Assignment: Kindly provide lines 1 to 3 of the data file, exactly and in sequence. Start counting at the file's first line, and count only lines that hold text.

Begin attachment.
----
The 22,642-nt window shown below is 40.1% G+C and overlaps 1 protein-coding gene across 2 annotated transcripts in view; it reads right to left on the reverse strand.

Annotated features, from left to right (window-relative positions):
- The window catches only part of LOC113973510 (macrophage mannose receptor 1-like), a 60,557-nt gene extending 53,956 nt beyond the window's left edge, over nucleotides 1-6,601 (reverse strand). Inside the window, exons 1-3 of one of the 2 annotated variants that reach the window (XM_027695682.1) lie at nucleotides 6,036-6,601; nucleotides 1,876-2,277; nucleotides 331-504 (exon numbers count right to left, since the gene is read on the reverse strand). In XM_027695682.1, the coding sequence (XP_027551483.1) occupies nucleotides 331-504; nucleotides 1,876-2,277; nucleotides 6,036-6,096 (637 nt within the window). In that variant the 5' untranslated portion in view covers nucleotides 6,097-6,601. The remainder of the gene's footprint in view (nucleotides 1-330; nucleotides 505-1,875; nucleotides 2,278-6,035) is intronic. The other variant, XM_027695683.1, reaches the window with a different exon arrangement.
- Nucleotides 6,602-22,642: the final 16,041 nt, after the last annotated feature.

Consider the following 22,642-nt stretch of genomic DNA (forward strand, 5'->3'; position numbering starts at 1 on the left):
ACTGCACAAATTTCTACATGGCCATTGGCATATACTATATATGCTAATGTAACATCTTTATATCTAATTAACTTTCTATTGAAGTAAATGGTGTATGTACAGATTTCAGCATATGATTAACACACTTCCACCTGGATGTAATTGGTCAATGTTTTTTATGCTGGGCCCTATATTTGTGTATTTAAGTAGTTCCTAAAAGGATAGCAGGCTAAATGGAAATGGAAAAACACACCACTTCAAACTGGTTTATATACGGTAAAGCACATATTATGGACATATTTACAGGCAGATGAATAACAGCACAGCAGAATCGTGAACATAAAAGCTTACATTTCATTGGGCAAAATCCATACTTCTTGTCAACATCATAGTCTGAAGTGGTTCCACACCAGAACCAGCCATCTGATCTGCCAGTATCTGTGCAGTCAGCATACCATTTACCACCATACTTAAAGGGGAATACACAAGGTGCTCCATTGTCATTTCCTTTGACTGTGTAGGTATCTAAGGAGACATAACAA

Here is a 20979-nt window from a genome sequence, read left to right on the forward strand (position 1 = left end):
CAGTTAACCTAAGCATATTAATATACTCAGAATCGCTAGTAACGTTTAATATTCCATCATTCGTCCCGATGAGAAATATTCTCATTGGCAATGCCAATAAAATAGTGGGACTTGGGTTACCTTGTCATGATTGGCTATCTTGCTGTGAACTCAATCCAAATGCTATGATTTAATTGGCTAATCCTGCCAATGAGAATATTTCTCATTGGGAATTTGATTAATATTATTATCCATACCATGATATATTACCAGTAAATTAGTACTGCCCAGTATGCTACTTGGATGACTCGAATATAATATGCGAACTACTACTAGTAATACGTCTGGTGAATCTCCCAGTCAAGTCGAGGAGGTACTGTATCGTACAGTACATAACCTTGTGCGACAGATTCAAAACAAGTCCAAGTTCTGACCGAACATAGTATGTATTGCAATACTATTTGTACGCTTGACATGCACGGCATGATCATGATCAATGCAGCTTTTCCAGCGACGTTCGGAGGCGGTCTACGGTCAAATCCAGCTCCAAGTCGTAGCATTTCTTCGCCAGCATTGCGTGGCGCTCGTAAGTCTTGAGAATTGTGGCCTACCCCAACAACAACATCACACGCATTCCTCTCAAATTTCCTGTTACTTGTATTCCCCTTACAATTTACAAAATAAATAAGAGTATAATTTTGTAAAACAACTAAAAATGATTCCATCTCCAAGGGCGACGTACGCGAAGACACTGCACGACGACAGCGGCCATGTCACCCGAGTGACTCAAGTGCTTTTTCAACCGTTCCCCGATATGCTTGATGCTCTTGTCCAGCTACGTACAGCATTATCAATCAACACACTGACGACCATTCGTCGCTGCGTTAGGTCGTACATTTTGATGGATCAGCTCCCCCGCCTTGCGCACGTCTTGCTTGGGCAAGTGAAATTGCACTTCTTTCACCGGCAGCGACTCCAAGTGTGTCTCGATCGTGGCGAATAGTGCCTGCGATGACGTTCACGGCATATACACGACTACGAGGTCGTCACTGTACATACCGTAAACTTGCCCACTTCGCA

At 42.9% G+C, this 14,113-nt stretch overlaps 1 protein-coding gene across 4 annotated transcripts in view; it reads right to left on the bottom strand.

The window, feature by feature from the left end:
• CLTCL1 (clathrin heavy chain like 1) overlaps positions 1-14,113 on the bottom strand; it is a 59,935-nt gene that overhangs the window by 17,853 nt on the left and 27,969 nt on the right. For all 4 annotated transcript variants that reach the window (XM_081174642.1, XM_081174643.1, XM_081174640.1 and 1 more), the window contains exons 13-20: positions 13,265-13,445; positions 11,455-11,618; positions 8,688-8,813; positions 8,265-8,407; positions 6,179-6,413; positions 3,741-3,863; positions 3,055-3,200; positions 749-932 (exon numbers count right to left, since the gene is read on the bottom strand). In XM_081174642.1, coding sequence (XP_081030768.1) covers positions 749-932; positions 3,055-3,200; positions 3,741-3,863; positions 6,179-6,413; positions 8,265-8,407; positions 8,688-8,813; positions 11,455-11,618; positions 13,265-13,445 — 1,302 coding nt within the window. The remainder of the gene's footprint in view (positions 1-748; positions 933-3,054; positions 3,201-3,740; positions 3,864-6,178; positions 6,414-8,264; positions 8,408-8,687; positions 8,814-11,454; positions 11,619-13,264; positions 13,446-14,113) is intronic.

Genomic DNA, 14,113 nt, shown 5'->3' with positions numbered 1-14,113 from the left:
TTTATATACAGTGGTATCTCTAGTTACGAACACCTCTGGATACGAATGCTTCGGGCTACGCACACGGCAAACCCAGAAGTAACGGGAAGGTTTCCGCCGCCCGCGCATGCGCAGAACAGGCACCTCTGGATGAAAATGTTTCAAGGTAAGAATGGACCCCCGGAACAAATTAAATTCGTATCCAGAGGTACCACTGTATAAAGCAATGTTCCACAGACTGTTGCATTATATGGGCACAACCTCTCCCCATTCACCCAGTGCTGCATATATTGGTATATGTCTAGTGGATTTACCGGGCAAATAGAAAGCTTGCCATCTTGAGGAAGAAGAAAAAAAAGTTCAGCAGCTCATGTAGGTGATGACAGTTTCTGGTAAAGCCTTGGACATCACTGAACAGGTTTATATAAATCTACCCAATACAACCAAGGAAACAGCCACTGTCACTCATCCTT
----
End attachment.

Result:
The 22,642-nt window shown below is 40.1% G+C and overlaps 1 protein-coding gene across 2 annotated transcripts in view; it reads right to left on the reverse strand.

Annotated features, from left to right (window-relative positions):
- The window catches only part of LOC113973510 (macrophage mannose receptor 1-like), a 60,557-nt gene extending 53,956 nt beyond the window's left edge, over nucleotides 1-6,601 (reverse strand). Inside the window, exons 1-3 of one of the 2 annotated variants that reach the window (XM_027695682.1) lie at nucleotides 6,036-6,601; nucleotides 1,876-2,277; nucleotides 331-504 (exon numbers count right to left, since the gene is read on the reverse strand). In XM_027695682.1, the coding sequence (XP_027551483.1) occupies nucleotides 331-504; nucleotides 1,876-2,277; nucleotides 6,036-6,096 (637 nt within the window). In that variant the 5' untranslated portion in view covers nucleotides 6,097-6,601. The remainder of the gene's footprint in view (nucleotides 1-330; nucleotides 505-1,875; nucleotides 2,278-6,035) is intronic. The other variant, XM_027695683.1, reaches the window with a different exon arrangement.